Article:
By Robb Soukup, SNL Financial staff writer
Benjamin Lawsky, soon to exit the New York Department of Financial Services, leaves behind a formidable agency—and one that will likely prove a tough cop for financial institutions for years to come.
Reports began circulating in recent months that Lawsky, who has held the superintendent position since May 2011, would step down sometime in 2015. Lawsky made that official on May 20, saying he would depart the Department of Financial Services in late June, to launch his own legal and consulting firm in New York.
The DFS has collected more than $6 billion in fines from the financial industry during Lawsky's tenure, during which the DFS established itself as a regulatory force that would go aggressively after alleged wrongdoing—and often one that would muscle in on other agencies' investigations of banks operating in New York to grab a piece of a settlement.
That was exactly what the hard-driving and sharp-elbowed Andrew Cuomo charged Lawsky with doing as head of the new agency, according to political consultant Hank Sheinkopf.
Lawsky had previously served as Cuomo's chief of staff, and also as an assistant U.S. attorney in the Southern District of New York, making him an obvious choice in a key role for the closely knit Cuomo circle.
Lawsky the enforcer
Especially after the financial crisis, "he needed someone who was more of an enforcement figure, and could operate across multiple industries," Sheinkopf said. He added that the opportunity to re-establish a legacy of aggressive policing in the state, combined with Lawsky's background in the southern Manhattan federal prosecutor's office that boasts a tradition of prosecuting financial crime, meant that high-profile cases were a foregone conclusion at the agency.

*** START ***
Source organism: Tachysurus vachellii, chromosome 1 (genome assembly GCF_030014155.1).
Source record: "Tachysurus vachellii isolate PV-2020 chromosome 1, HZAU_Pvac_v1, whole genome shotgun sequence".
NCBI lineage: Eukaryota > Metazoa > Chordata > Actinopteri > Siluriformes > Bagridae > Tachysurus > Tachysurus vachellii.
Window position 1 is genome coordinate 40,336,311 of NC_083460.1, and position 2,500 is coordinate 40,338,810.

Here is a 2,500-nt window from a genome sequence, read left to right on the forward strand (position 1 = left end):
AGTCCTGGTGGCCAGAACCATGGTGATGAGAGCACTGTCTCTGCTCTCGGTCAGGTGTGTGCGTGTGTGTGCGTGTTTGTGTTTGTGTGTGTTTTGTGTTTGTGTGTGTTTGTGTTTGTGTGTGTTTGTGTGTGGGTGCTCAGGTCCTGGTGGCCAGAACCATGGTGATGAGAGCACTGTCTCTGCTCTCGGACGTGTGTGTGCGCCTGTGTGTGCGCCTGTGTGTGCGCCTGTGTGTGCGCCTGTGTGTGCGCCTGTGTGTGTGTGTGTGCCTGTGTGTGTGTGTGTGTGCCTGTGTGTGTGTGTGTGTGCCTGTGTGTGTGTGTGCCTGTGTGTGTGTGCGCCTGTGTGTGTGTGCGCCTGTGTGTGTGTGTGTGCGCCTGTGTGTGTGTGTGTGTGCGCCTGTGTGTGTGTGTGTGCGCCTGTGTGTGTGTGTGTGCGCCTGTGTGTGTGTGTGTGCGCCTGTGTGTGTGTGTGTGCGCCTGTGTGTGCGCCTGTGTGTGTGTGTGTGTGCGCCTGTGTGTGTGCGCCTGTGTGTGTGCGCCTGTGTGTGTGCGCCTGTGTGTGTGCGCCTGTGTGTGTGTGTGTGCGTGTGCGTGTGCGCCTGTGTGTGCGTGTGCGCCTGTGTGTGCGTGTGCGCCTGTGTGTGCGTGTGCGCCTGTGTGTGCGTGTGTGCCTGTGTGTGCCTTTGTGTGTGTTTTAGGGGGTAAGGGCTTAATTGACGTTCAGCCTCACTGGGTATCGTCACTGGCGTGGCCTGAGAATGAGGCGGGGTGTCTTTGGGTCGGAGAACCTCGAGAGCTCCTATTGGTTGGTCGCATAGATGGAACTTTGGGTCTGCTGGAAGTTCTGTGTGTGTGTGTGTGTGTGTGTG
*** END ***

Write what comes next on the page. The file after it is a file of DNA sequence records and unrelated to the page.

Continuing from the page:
The new superintendent and his agency made their first major regulatory splash when the DFS accused Standard Chartered Plc of helping the Iranian government launder at least $250 billion and ordered the bank to appear at a hearing and explain why it should not lose its license to operate in New York.
Threatening to take away a charter to do business in New York was a particularly hard-line and potentially punitive step, especially for foreign banks that operate primarily in the U.S. from New York offices. It was a weapon that Lawsky possessed that hung over many of the DFS' other enforcement activities during his time, even if he did not openly wield it in other cases. Ultimately, Standard Chartered agreed to pay a $340 million civil penalty and acknowledged wrongdoing in the case.
Lawsky pursued other global bank misdeeds during his tenure, including joining federal investigations into foreign exchange market manipulations, as well as taking part in a larger settlement with BNP Paribas SA in which the French bank paid an $8.97 billion fine and pleaded guilty to violating U.S. sanctions.
He also tightened regulation of mortgage servicers—the DFS tangled with Ocwen Financial Corp. over its ability to appropriately service its portfolio, and blocked its $2.7 billion deal to acquire mortgage servicing rights from Wells Fargo & Co.—and cracked down on payday lenders.
Living up to Lawsky legacy
And it appears as though the hard-nosed culture Lawsky established at the DFS is likely to outlast him. Sheinkopf said that with the corruption scandals engulfing the state government at the moment, Cuomo will be looking for a replacement that "is at least as competent as [Lawsky] and … concerned about delivering both solid enforcement as well as publicity."
In addition to those positive headlines, Lawsky also generated large amounts of revenue for the state—a key skill Cuomo will look for in a replacement. Compass Point analyst Isaac Boltansky delivered that message to clients in a note following Lawsky's announcement, writing that "our sense is that Mr. Lawsky's vision of a more aggressive regulatory regime has been implanted in the DNA of the NYDFS, which suggests that 1,400+ person agency is unlikely to change course on a dime."
Though Lawsky's tenure has not ended, a recent example is the agency's pledge to continue its own investigation into foreign exchange manipulation probes, even as other regulators inked a large settlement in the case.
That seems to be not just another sign of the agency's tough enforcement—and willingness to extend its own fights even when other regulators will not—but also a clear indicator of its future.
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